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Gender difference of insecure attachment: Universal or culture-specific?

Published online by Cambridge University Press:  12 February 2009

Nanxin Li
Affiliation:
Department of Psychology, Yale University, New Haven, CT 06520nanxin.li@yale.eduhttp://pantheon.yale.edu/~nl238/
Jibo He
Affiliation:
Department of Psychology, University of Illinois, Champaign, IL 61820jibohe2@uiuc.eduhttp://www.psych.uiuc.edu/people/showprofile.php?id=798
Tonggui Li
Affiliation:
Department of Psychology, Peking University, Beijing, 100871, People's Republic of China. litg@pku.edu.cnhttp://www.psy.pku.edu.cn/en/litonggui.html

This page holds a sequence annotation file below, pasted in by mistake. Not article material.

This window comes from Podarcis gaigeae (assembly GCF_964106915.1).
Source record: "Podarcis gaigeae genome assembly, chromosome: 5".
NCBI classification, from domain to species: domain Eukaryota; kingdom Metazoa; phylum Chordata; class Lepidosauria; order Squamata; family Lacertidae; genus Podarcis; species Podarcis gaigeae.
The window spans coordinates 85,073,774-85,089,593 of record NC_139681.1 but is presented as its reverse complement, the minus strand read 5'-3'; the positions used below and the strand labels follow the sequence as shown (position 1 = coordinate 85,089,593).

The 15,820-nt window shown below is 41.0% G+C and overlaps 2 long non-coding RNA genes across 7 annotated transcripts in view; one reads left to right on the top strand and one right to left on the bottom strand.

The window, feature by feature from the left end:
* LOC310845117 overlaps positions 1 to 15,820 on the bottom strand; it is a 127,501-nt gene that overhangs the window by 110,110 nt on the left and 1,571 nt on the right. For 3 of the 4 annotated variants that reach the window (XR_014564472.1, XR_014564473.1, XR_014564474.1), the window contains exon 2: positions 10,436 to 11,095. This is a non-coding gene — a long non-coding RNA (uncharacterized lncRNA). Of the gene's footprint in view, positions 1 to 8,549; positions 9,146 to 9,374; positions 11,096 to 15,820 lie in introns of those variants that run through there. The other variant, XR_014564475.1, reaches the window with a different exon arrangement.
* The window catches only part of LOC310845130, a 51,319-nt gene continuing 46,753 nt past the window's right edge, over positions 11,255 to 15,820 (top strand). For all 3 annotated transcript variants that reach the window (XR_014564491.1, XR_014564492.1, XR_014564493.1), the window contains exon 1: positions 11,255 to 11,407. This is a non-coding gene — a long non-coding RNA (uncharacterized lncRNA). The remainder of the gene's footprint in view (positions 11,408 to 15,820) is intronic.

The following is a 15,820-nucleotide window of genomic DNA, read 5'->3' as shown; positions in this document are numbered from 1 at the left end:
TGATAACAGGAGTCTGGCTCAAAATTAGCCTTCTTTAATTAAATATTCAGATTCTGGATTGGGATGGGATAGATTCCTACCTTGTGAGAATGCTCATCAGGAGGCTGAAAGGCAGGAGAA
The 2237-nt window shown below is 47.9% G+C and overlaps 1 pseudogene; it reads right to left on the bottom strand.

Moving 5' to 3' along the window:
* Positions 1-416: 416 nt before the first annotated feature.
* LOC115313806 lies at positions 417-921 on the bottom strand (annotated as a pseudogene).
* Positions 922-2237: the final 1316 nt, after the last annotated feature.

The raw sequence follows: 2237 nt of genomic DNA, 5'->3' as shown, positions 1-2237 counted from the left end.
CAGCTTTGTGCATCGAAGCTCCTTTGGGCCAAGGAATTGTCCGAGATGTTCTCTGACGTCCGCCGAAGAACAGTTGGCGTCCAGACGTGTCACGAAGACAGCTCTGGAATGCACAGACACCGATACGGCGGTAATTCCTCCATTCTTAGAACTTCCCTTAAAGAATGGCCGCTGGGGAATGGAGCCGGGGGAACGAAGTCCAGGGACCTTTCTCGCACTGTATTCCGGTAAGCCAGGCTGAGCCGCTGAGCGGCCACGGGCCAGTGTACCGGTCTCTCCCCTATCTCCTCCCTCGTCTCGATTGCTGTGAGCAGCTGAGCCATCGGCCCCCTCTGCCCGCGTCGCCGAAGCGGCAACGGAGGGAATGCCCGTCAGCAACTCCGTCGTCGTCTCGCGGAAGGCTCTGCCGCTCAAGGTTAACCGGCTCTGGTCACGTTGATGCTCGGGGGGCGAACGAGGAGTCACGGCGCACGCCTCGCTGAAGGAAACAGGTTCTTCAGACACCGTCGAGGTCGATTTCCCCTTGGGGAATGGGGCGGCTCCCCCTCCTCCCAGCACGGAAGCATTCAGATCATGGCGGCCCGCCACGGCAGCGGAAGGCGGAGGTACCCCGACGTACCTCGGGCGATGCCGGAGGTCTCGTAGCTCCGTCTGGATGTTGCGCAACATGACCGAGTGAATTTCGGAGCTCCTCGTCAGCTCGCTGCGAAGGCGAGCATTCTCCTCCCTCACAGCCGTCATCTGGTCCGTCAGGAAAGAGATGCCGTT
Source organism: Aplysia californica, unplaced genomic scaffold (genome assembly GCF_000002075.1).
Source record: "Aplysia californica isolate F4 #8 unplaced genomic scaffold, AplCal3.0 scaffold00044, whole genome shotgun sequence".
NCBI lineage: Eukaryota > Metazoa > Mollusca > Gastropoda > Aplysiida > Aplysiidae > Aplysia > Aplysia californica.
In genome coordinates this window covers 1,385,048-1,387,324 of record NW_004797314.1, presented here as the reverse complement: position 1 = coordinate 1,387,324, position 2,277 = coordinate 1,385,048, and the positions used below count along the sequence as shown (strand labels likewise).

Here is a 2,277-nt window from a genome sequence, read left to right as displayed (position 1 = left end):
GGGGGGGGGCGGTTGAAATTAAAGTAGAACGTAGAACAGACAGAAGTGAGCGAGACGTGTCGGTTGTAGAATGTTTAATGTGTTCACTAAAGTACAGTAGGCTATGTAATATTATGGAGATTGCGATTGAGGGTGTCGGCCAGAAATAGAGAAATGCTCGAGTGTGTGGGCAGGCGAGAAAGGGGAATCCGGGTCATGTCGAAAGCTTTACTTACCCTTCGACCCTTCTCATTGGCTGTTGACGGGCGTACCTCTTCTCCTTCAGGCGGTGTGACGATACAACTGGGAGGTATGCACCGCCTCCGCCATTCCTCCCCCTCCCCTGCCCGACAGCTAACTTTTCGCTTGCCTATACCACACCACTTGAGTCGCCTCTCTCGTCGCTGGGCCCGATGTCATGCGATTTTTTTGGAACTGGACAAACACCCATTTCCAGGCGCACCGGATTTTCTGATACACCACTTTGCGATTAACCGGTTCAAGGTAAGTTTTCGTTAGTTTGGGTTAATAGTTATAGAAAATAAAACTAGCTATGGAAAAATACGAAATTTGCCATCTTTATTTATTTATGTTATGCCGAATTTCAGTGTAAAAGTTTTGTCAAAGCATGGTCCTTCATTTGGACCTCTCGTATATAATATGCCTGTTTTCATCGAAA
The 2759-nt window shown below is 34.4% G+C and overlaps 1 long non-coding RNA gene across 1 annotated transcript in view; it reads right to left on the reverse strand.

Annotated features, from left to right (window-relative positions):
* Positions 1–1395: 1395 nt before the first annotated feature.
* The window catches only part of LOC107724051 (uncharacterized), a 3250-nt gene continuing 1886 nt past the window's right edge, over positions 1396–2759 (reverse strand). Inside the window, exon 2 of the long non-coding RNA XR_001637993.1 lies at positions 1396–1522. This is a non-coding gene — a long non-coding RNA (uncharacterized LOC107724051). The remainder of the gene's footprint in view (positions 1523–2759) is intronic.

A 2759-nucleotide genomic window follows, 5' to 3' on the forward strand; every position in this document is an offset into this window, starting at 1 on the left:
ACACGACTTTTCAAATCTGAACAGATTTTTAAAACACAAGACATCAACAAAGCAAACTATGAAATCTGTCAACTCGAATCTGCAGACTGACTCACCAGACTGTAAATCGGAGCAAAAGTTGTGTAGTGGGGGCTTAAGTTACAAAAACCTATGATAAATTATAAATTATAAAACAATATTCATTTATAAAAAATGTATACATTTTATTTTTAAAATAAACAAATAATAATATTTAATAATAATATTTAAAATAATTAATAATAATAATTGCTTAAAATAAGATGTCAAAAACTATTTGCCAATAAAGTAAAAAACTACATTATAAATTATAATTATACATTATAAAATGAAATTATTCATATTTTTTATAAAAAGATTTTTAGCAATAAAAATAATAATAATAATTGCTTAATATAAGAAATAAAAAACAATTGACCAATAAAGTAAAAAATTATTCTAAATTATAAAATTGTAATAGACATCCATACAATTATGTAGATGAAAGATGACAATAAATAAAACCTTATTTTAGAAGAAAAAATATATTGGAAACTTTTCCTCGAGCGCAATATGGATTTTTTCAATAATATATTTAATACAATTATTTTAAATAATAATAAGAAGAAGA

Corresponding

Abstract

Our research in China does not show gender differences in insecure attachment patterns. We believe that cultural differences between Chinese and Western societies may help to explain this phenomenon. Mating and parenting circumstances in China do not allow males to adopt a zero-investment strategy. In addition, attachment styles are transmitted across generations and last for the whole lifespan. Here, we argue that the influence of mating and parenting on the well-developed attachment patterns in childhood is relatively small.

Type
Open Peer Commentary
Copyright
Copyright © Cambridge University Press 2009

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